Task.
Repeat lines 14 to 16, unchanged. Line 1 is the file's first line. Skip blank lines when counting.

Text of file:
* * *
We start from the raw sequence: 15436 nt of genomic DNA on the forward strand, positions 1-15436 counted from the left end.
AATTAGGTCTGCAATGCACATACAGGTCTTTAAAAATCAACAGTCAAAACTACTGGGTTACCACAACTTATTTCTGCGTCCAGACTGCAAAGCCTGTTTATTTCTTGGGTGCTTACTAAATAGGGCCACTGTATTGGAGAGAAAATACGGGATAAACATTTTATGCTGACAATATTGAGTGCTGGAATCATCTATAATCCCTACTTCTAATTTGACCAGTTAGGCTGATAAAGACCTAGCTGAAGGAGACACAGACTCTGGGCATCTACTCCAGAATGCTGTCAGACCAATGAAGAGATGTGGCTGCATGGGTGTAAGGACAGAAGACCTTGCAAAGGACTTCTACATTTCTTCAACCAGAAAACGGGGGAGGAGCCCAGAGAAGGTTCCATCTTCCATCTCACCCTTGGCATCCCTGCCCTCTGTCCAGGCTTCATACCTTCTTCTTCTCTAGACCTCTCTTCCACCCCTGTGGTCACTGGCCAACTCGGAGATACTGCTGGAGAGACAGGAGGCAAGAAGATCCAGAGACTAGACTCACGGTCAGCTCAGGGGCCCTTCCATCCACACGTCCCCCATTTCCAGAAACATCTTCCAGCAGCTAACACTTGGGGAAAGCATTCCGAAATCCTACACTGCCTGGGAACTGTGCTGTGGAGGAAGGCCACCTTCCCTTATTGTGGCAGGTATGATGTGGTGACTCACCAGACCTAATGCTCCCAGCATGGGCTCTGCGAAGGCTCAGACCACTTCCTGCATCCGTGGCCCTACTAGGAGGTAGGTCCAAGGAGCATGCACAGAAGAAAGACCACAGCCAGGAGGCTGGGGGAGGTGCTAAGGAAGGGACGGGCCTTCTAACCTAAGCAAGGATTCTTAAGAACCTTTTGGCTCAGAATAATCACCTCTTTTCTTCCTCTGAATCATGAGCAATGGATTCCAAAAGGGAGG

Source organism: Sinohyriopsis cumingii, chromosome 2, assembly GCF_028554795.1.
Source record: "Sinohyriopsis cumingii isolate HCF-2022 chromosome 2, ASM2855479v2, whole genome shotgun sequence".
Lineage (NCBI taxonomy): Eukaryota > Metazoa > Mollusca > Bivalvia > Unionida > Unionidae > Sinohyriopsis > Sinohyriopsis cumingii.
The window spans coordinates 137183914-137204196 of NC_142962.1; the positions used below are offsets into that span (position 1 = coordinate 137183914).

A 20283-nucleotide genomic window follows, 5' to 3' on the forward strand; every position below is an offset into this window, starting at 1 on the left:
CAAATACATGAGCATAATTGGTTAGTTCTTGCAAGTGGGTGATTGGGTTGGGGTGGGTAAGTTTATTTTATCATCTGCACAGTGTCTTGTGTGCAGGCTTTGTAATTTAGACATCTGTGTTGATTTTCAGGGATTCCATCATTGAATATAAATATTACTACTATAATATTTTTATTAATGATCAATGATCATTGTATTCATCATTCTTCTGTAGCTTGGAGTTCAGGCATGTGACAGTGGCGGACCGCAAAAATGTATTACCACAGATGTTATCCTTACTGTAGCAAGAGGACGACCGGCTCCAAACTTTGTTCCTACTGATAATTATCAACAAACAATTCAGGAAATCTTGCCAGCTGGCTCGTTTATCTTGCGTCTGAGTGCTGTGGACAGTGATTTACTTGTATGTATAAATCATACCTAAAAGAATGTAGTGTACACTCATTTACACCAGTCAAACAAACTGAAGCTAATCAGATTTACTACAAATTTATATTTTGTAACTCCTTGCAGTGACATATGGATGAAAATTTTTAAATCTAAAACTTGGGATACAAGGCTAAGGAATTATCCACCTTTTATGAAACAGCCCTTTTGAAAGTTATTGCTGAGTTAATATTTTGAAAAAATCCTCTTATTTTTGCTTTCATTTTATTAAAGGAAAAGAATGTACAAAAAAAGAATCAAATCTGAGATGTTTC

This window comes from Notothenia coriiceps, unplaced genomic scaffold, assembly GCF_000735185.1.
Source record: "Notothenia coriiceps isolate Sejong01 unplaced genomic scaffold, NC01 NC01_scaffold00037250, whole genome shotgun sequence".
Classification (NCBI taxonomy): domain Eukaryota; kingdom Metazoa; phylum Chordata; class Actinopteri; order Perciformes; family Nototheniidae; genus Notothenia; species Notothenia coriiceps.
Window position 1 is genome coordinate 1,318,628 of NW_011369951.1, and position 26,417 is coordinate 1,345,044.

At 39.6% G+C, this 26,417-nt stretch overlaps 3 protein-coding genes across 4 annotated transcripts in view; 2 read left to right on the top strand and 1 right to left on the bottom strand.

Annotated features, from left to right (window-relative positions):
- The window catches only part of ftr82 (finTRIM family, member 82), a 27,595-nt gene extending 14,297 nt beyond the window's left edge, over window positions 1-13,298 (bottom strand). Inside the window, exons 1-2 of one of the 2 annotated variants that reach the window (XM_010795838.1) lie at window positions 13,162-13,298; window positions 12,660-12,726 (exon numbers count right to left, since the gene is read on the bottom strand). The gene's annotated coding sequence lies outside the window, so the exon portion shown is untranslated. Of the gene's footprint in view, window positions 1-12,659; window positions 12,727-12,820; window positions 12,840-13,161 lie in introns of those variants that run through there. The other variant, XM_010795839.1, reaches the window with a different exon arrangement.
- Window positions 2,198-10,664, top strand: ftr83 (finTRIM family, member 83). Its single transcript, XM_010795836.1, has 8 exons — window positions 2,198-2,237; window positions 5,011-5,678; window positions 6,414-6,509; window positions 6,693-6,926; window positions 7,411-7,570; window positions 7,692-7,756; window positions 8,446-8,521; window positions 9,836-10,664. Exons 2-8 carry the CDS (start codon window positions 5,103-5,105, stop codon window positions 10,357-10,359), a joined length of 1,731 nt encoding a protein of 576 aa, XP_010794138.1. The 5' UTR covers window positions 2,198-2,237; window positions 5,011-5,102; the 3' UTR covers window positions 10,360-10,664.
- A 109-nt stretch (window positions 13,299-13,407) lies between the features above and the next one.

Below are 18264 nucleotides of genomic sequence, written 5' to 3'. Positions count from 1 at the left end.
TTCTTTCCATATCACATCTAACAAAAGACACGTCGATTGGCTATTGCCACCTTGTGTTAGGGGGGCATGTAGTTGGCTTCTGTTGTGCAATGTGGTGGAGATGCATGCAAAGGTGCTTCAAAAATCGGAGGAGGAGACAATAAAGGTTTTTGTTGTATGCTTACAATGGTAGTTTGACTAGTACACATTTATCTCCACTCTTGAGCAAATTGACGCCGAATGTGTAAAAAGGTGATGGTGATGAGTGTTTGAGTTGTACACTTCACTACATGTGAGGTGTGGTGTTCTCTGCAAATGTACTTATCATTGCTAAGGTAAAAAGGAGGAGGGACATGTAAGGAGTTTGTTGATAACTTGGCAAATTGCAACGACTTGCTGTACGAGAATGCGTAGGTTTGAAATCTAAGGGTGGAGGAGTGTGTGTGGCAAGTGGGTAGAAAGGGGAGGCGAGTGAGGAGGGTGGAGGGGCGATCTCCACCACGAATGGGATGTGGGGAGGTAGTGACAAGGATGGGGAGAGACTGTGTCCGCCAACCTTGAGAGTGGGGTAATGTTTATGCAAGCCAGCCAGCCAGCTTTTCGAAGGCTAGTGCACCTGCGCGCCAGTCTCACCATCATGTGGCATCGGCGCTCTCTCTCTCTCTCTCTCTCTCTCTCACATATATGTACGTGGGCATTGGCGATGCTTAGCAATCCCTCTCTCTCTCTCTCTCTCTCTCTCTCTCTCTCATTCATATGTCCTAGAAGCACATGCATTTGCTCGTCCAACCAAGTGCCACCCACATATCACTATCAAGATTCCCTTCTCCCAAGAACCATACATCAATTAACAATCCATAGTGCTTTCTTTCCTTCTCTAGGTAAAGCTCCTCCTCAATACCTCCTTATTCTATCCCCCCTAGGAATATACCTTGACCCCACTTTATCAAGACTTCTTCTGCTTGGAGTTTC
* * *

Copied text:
Annotated features, from left to right (window-relative positions):
- The window catches only part of ftr82 (finTRIM family, member 82), a 27,595-nt gene extending 14,297 nt beyond the window's left edge, over window positions 1-13,298 (bottom strand). Inside the window, exons 1-2 of one of the 2 annotated variants that reach the window (XM_010795838.1) lie at window positions 13,162-13,298; window positions 12,660-12,726 (exon numbers count right to left, since the gene is read on the bottom strand). The gene's annotated coding sequence lies outside the window, so the exon portion shown is untranslated. Of the gene's footprint in view, window positions 1-12,659; window positions 12,727-12,820; window positions 12,840-13,161 lie in introns of those variants that run through there. The other variant, XM_010795839.1, reaches the window with a different exon arrangement.
- Window positions 2,198-10,664, top strand: ftr83 (finTRIM family, member 83). Its single transcript, XM_010795836.1, has 8 exons — window positions 2,198-2,237; window positions 5,011-5,678; window positions 6,414-6,509; window positions 6,693-6,926; window positions 7,411-7,570; window positions 7,692-7,756; window positions 8,446-8,521; window positions 9,836-10,664. Exons 2-8 carry the CDS (start codon window positions 5,103-5,105, stop codon window positions 10,357-10,359), a joined length of 1,731 nt encoding a protein of 576 aa, XP_010794138.1. The 5' UTR covers window positions 2,198-2,237; window positions 5,011-5,102; the 3' UTR covers window positions 10,360-10,664.